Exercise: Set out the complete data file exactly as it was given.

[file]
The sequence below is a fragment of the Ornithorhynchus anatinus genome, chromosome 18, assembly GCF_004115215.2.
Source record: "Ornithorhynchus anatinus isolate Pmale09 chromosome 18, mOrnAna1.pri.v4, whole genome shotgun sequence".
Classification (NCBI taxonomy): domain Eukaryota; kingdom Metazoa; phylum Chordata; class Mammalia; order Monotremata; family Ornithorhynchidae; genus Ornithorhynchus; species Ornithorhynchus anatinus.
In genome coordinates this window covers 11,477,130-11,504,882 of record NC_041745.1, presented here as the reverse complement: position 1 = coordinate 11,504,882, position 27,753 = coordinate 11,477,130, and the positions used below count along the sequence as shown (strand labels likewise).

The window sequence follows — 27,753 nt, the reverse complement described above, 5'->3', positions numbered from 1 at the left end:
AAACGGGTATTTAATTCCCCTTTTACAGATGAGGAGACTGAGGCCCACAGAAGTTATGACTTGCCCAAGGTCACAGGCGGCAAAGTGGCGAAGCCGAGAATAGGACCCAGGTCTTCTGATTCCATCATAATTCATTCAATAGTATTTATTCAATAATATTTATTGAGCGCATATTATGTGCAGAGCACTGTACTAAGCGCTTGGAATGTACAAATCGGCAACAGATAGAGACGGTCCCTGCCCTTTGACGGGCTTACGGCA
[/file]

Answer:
The sequence below is a fragment of the Ornithorhynchus anatinus genome, chromosome 18, assembly GCF_004115215.2.
Source record: "Ornithorhynchus anatinus isolate Pmale09 chromosome 18, mOrnAna1.pri.v4, whole genome shotgun sequence".
Classification (NCBI taxonomy): domain Eukaryota; kingdom Metazoa; phylum Chordata; class Mammalia; order Monotremata; family Ornithorhynchidae; genus Ornithorhynchus; species Ornithorhynchus anatinus.
In genome coordinates this window covers 11,477,130-11,504,882 of record NC_041745.1, presented here as the reverse complement: position 1 = coordinate 11,504,882, position 27,753 = coordinate 11,477,130, and the positions used below count along the sequence as shown (strand labels likewise).

The window sequence follows — 27,753 nt, the reverse complement described above, 5'->3', positions numbered from 1 at the left end:
AAACGGGTATTTAATTCCCCTTTTACAGATGAGGAGACTGAGGCCCACAGAAGTTATGACTTGCCCAAGGTCACAGGCGGCAAAGTGGCGAAGCCGAGAATAGGACCCAGGTCTTCTGATTCCATCATAATTCATTCAATAGTATTTATTCAATAATATTTATTGAGCGCATATTATGTGCAGAGCACTGTACTAAGCGCTTGGAATGTACAAATCGGCAACAGATAGAGACGGTCCCTGCCCTTTGACGGGCTTACGGCA